FEAR IS JUST A POINT OF
Published by Dark Opus Press
A. W. Gifford
Jennifer L. Gifford
P.O. Box 811
Ortonville, MI 48462
This collection is a work of fiction.
Names, characters, places, and scenarios are the products of the
authors’ imagination. Any resemblance to actual persons living or
dead, places, or events is
Bete Noire Magazine copyright 2015 Charm
Cover art copyright 2015 A. W. Gifford
All stories, poems, artwork and photos
copyright 2015 of their respective creators
Patron Saint of Rubberneckers” by Noel Sloboda, first appeared in
always Come in Twos” by Adam Gaylord, first appeared in
Frequency Magazine, November
rights reserved. No portion of this publication can be reproduced by
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Big Bluff –
in Dreams –
– Eleanor Leonne Bennett
Always Come in Two’s
– Adam Gaylord
Music of Angels –
– Lisa Lepovetsky
Patron Saint of Rubberneckers
– Noel Sloboda
or, The Nest Collector’s Fate
– J. J. Steinfeld
Night – Bob
– Kyle Owens
of Waves – Denny
for A Villian –
– Jason Lairamore
The Big Bluff
A sudden turbulence broke the water’s
calm surface. Virgil and I started pulling in the tether immediately.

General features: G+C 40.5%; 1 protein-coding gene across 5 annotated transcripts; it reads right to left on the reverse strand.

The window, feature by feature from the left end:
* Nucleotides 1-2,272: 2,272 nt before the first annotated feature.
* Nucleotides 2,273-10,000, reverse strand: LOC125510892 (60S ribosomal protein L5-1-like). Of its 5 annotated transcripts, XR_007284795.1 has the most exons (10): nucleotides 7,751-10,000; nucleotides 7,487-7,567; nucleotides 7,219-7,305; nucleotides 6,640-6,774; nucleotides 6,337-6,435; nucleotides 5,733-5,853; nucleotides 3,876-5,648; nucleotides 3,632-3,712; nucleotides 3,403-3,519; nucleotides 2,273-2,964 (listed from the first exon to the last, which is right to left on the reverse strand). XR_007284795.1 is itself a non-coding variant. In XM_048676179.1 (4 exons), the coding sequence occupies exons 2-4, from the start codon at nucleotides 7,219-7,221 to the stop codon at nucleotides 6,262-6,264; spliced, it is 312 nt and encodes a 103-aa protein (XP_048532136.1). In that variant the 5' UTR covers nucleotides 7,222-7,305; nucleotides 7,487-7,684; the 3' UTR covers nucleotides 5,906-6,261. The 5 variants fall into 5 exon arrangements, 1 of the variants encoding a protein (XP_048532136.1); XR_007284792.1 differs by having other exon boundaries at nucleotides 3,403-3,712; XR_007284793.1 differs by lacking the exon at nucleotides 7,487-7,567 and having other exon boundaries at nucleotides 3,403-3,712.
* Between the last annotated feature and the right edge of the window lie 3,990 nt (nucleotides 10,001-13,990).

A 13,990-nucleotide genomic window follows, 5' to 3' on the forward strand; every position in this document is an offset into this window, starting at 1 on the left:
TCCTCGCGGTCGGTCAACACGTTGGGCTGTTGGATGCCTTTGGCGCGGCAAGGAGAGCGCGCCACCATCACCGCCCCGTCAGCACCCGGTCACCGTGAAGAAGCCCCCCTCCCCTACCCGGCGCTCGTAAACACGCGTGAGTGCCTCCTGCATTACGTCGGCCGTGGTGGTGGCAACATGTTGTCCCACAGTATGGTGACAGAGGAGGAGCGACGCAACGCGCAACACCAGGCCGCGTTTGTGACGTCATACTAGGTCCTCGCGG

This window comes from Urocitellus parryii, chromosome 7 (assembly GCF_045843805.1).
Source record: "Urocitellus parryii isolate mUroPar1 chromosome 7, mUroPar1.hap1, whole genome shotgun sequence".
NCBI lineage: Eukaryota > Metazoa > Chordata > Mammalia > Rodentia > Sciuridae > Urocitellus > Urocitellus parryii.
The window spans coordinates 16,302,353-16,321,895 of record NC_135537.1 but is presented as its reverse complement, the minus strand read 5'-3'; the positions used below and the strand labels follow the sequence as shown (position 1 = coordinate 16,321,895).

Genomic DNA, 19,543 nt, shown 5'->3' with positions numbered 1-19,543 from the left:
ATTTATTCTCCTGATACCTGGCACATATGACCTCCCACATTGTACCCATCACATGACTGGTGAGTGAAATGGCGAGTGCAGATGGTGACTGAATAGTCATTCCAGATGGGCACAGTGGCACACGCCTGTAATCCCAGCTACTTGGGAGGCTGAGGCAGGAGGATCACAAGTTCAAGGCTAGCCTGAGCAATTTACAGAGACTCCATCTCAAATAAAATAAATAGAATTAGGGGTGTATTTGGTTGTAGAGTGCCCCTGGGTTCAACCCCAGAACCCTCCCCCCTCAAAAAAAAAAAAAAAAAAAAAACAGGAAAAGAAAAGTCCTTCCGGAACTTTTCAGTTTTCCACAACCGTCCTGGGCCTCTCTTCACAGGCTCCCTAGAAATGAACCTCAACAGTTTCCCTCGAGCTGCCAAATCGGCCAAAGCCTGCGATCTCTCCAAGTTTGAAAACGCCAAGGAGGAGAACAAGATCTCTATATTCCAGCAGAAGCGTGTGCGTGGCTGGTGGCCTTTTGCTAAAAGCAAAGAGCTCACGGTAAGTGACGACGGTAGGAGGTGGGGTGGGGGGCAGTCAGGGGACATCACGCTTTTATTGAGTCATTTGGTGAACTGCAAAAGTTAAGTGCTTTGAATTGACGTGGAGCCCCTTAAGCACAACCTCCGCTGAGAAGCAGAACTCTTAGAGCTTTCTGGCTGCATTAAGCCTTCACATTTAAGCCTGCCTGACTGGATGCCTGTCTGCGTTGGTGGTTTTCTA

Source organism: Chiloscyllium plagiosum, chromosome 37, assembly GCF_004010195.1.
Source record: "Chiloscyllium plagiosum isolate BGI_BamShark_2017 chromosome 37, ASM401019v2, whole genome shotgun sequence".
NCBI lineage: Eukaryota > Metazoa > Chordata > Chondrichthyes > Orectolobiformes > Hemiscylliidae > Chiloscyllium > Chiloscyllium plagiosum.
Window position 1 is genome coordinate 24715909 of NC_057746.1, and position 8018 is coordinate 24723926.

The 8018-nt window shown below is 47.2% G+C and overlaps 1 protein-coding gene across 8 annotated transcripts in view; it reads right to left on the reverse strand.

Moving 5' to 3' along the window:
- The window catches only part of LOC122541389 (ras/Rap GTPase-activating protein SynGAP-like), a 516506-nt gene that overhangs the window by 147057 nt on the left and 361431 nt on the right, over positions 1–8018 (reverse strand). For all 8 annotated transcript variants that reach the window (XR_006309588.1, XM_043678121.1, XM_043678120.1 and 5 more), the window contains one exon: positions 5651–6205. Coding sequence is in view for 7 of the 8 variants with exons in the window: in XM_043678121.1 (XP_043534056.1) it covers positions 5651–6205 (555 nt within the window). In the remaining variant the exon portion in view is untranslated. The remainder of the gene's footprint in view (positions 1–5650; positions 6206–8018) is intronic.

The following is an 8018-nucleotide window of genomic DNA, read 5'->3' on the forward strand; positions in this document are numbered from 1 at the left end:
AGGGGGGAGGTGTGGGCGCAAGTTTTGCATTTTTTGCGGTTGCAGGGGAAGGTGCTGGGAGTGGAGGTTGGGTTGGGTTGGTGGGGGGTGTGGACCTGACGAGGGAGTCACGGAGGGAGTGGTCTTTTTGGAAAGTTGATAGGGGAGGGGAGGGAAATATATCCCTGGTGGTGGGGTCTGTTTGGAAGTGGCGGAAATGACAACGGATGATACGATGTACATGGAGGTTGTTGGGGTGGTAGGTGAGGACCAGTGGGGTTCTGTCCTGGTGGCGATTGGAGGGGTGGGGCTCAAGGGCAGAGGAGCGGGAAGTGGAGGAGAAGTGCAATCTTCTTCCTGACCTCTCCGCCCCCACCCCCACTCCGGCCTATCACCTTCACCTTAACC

It was still knotted around Mick’s waist when his headless corpse
surfaced. He must have been fiddling with the lock as the briefcase
rested on the lake bottom. The booby trap had left everything from
the neck down in mint condition. Tattered rags of wet-suit hung
limply from the stump of his neck.
“Shark,” Virgil said.
“Dude, it’s a fucking fresh-water
lake,” I told him.
“Exactly.” Virgil nodded knowingly.
“Virgil are you really that fucking
stupid? We’re on a lake in the Appalachian Mountains of Virginia.
There are no fucking sharks here.” He stared at me dumbly. “It
was a fucking trap, you idiot!”
“Why you gotta be so mean, Johnny?”
I ignored the question and untied the
anchor from the rail of our rented pontoon. Leaning over the edge, I
replaced Mick’s guide-rope with the anchor’s line and tossed the
hunk of metal into the water. When the rope reached its limit Mick’s
body jolted a bit then disappeared into the lightless depths, a trail
of blood dissipating as he sunk.
Back at the dock, I had Virgil tie us
off while I entered the cabin to have a chat with Fat Sal.
Sal was a capo from a Chicago family. He
was in Franklin County on a moonshine run. That old white lightnin’
was a favorite of the Italian-Chicagoan community dating back to
prohibition. I had figured out Sal’s schedule after a few months of
surveillance. Virgil and I tossed a burlap potato sack over his head
when he stopped for a piss in the woods along the Booker T.
Washington Highway. In the end, Fat Sal was captured thanks to a
small bladder and large prostate.